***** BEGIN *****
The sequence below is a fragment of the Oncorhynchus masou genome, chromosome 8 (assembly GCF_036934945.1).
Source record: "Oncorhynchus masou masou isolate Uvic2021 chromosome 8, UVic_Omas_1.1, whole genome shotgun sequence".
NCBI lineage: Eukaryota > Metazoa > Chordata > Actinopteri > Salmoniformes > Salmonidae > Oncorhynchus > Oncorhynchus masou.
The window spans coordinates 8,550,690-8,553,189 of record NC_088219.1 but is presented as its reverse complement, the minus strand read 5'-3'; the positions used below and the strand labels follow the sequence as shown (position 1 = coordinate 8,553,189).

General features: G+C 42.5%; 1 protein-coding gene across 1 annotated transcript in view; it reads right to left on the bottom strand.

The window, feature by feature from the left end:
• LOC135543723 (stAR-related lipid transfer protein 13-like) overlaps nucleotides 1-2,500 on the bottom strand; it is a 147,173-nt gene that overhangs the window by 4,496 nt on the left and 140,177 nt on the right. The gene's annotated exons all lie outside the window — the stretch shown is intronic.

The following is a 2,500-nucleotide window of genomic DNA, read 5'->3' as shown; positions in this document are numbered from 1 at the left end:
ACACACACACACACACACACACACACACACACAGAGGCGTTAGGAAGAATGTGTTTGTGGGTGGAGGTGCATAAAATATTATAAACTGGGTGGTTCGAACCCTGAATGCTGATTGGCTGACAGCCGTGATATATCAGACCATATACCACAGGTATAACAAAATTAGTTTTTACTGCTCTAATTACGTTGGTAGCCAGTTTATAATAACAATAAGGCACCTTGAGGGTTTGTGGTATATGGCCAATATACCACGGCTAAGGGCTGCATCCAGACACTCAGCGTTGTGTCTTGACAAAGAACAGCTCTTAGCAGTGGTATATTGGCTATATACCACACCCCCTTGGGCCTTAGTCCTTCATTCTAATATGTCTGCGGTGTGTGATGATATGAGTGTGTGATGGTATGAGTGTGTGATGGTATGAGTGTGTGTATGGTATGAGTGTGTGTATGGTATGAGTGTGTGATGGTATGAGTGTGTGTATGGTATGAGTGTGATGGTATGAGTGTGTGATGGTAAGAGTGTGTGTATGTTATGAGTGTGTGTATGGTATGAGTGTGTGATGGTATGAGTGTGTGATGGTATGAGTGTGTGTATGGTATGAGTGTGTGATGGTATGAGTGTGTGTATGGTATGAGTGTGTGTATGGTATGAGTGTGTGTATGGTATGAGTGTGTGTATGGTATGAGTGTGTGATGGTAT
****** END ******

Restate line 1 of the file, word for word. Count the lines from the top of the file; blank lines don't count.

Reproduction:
The sequence below is a fragment of the Oncorhynchus masou genome, chromosome 8 (assembly GCF_036934945.1).